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endee August 12, 2005 15:33

Why implicit solvers are stable at more cfl no
Hi, I just was wondering what makes implicit solvers more stable as compared with explicit ones in terms of CFL number.. Cheers endee

Mani August 12, 2005 19:10

Re: Why implicit solvers are stable at more cfl no
This can be answered on so many levels, but it's such a basic question that almost any textbook on CFD will give you an answer. The CFL condition basically states that within any explicit time step, flow information is not allowed to propagate farther than from one grid point to the adjacent grid point. Given a grid and flow, this condition provides a maximum limit for the time step.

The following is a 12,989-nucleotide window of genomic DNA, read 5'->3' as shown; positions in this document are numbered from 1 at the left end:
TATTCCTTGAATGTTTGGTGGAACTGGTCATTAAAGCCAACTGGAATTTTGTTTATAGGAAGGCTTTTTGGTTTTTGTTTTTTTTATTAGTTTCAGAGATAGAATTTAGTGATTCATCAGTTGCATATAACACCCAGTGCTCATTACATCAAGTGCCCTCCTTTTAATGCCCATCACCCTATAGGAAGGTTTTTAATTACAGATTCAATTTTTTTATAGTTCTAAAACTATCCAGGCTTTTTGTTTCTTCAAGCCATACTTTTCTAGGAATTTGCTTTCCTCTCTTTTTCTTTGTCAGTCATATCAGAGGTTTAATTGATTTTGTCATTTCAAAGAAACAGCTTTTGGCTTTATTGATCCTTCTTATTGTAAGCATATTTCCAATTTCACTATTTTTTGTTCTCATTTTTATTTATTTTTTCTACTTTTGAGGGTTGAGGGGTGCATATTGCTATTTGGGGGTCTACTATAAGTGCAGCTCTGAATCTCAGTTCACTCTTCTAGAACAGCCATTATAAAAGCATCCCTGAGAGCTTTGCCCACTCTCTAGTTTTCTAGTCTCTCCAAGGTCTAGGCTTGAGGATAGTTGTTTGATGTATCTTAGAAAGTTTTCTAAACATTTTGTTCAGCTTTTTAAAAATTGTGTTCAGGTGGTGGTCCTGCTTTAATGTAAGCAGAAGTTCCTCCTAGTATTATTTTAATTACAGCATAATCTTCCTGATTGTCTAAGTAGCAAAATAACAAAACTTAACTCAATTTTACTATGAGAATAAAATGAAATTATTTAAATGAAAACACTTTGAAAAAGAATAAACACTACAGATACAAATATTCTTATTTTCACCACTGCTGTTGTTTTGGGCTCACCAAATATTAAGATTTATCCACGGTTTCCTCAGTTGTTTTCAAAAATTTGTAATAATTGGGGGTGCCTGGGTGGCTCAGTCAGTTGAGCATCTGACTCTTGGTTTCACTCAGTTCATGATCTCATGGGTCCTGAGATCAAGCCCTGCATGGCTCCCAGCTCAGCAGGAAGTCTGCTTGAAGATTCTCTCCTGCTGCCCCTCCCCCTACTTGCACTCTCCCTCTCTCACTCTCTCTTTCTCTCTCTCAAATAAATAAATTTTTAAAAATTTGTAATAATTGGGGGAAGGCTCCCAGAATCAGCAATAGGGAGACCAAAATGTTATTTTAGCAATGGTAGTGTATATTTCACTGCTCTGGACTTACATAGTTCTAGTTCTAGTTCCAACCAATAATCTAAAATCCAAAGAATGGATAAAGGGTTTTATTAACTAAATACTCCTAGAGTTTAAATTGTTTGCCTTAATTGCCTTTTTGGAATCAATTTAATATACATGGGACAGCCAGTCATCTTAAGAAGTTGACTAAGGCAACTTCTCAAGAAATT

The exact stability condition will depend on the numerical scheme, and for linear equations you can find it by a von Neumann stability analysis as described in your textbook. The same stability analysis on implicit schemes will reveal that they are more stable (even unconditionally stable). You could argue that the reason is given by the implicit connection of all grid points in such schemes. In explicit schemes only the immediate neighbors (within the stencil) exchange information within each time step. Hence the CFL condition. With implicit schemes, the connectivity ideally reaches through the entire grid.

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